When they’re not making DIY devices to measure bong hits or suing the US government over climate change, bored teens may also be found studying fluid dynamics and angular momentum—a pastime better known as “bottle flipping.”
Bottle flipping—tossing a water bottle so that it spins and lands upright—became an international phenomenon after a video of a high schooler flipping water bottles at a talent show went viral in 2016. Not only did the artform get banned at some schools for being a nuisance, but it also attracted the attention of scientists who were interested in the complex physics behind bottle flipping.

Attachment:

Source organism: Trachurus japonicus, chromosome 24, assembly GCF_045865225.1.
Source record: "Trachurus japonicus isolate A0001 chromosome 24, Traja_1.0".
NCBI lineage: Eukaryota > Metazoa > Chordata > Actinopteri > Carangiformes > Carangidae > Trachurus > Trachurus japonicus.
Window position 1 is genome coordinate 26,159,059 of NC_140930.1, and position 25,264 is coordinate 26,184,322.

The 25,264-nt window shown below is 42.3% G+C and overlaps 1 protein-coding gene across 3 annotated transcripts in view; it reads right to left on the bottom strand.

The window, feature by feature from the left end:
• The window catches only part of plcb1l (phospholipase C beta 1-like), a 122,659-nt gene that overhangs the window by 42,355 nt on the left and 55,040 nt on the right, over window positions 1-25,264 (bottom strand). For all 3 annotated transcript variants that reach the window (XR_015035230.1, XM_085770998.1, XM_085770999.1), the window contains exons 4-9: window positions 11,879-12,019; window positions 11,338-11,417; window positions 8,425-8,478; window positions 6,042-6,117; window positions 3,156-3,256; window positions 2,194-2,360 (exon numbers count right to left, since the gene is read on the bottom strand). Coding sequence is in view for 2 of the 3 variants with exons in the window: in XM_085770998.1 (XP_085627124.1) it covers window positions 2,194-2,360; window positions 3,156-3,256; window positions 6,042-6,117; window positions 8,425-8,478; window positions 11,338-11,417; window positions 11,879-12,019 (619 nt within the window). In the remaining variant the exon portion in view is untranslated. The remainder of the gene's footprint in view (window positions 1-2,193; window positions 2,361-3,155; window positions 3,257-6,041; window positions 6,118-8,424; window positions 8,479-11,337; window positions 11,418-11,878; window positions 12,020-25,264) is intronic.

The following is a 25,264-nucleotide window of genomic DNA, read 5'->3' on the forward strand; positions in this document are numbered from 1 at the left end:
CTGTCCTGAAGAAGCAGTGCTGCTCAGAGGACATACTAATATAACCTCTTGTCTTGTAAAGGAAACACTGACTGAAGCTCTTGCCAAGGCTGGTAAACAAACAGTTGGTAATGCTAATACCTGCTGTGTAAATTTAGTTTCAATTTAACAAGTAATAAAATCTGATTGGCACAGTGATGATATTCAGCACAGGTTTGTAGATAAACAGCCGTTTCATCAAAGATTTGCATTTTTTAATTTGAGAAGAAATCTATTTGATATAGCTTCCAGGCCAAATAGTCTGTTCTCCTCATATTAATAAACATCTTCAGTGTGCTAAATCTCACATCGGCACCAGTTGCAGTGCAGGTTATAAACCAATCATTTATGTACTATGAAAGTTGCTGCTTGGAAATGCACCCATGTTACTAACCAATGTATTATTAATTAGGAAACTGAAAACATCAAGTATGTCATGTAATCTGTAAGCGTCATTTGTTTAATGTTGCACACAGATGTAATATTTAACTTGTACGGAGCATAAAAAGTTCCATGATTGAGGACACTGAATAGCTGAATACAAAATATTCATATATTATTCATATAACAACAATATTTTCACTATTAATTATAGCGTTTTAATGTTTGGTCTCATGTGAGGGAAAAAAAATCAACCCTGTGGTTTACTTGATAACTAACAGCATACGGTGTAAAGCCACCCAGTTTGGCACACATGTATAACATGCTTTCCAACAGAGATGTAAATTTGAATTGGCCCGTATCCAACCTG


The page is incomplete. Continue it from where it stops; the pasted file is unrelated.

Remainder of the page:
Last week, student competitors at Japan’s RoboCon, a national high school robotics contest, brought bottle flipping into the future with a suite of homemade robots that have mastered the art of tossing water bottles.
Considering that the robots were made by teams whose members are between 15 and 20 years old, the precision of these water bottle flipping robots is mind boggling. Some of them manage to bounce the bottles off the table at precise angles so that the bottle lands right side up, while others flip multiple bottles to produce a wild aerial show. Perhaps the most impressive, however, is the bottle bot that manages to fling a water bottle across the stage and bounce it off of a trampoline and onto a high table.
We knew robots would come for all our jobs eventually, but I don’t think anyone expected them to dominate meatbags in bottle flipping so soon.